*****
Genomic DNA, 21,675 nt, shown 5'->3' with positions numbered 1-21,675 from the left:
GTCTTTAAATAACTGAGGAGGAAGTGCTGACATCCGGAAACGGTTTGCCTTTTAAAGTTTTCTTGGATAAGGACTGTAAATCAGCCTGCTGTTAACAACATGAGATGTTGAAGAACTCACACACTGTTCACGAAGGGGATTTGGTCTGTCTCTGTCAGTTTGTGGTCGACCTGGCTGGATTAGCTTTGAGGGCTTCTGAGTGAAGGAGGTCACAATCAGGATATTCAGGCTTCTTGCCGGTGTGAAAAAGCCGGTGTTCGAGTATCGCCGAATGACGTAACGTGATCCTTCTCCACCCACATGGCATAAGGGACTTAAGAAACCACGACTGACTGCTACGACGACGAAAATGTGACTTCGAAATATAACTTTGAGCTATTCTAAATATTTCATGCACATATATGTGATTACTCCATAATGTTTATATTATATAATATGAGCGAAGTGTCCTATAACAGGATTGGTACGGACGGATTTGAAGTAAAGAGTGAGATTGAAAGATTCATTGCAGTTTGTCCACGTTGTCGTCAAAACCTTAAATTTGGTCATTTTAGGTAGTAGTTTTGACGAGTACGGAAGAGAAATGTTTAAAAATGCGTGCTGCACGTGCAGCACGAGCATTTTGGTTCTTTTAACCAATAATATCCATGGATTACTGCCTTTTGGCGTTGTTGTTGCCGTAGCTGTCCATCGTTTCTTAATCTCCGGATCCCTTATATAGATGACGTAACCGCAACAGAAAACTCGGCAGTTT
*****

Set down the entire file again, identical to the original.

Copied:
Genomic DNA, 21,675 nt, shown 5'->3' with positions numbered 1-21,675 from the left:
GTCTTTAAATAACTGAGGAGGAAGTGCTGACATCCGGAAACGGTTTGCCTTTTAAAGTTTTCTTGGATAAGGACTGTAAATCAGCCTGCTGTTAACAACATGAGATGTTGAAGAACTCACACACTGTTCACGAAGGGGATTTGGTCTGTCTCTGTCAGTTTGTGGTCGACCTGGCTGGATTAGCTTTGAGGGCTTCTGAGTGAAGGAGGTCACAATCAGGATATTCAGGCTTCTTGCCGGTGTGAAAAAGCCGGTGTTCGAGTATCGCCGAATGACGTAACGTGATCCTTCTCCACCCACATGGCATAAGGGACTTAAGAAACCACGACTGACTGCTACGACGACGAAAATGTGACTTCGAAATATAACTTTGAGCTATTCTAAATATTTCATGCACATATATGTGATTACTCCATAATGTTTATATTATATAATATGAGCGAAGTGTCCTATAACAGGATTGGTACGGACGGATTTGAAGTAAAGAGTGAGATTGAAAGATTCATTGCAGTTTGTCCACGTTGTCGTCAAAACCTTAAATTTGGTCATTTTAGGTAGTAGTTTTGACGAGTACGGAAGAGAAATGTTTAAAAATGCGTGCTGCACGTGCAGCACGAGCATTTTGGTTCTTTTAACCAATAATATCCATGGATTACTGCCTTTTGGCGTTGTTGTTGCCGTAGCTGTCCATCGTTTCTTAATCTCCGGATCCCTTATATAGATGACGTAACCGCAACAGAAAACTCGGCAGTTT